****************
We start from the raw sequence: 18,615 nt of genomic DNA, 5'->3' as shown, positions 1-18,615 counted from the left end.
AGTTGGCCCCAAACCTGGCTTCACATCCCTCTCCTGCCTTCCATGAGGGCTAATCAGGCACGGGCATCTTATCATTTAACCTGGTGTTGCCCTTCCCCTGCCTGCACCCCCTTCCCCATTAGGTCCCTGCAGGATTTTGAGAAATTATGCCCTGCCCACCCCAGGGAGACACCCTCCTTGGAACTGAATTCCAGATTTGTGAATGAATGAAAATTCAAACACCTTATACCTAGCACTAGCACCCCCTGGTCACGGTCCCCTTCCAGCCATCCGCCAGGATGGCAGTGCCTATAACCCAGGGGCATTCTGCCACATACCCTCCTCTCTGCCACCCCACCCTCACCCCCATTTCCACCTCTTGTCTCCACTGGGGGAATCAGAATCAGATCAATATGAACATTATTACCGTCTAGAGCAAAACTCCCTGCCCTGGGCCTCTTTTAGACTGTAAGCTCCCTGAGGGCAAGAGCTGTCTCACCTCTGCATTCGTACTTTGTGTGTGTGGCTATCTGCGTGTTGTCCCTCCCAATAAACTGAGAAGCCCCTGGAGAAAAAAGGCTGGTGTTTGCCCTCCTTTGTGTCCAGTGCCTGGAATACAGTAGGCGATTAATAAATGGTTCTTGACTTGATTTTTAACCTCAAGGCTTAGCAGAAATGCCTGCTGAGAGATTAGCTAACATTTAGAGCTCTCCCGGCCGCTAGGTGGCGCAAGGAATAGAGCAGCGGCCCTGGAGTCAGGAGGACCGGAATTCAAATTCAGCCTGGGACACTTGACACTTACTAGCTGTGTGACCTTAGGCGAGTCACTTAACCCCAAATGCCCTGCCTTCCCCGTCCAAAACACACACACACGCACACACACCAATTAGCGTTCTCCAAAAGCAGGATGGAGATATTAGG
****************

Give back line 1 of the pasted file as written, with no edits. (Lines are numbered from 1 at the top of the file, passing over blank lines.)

We start from the raw sequence: 18,615 nt of genomic DNA, 5'->3' as shown, positions 1-18,615 counted from the left end.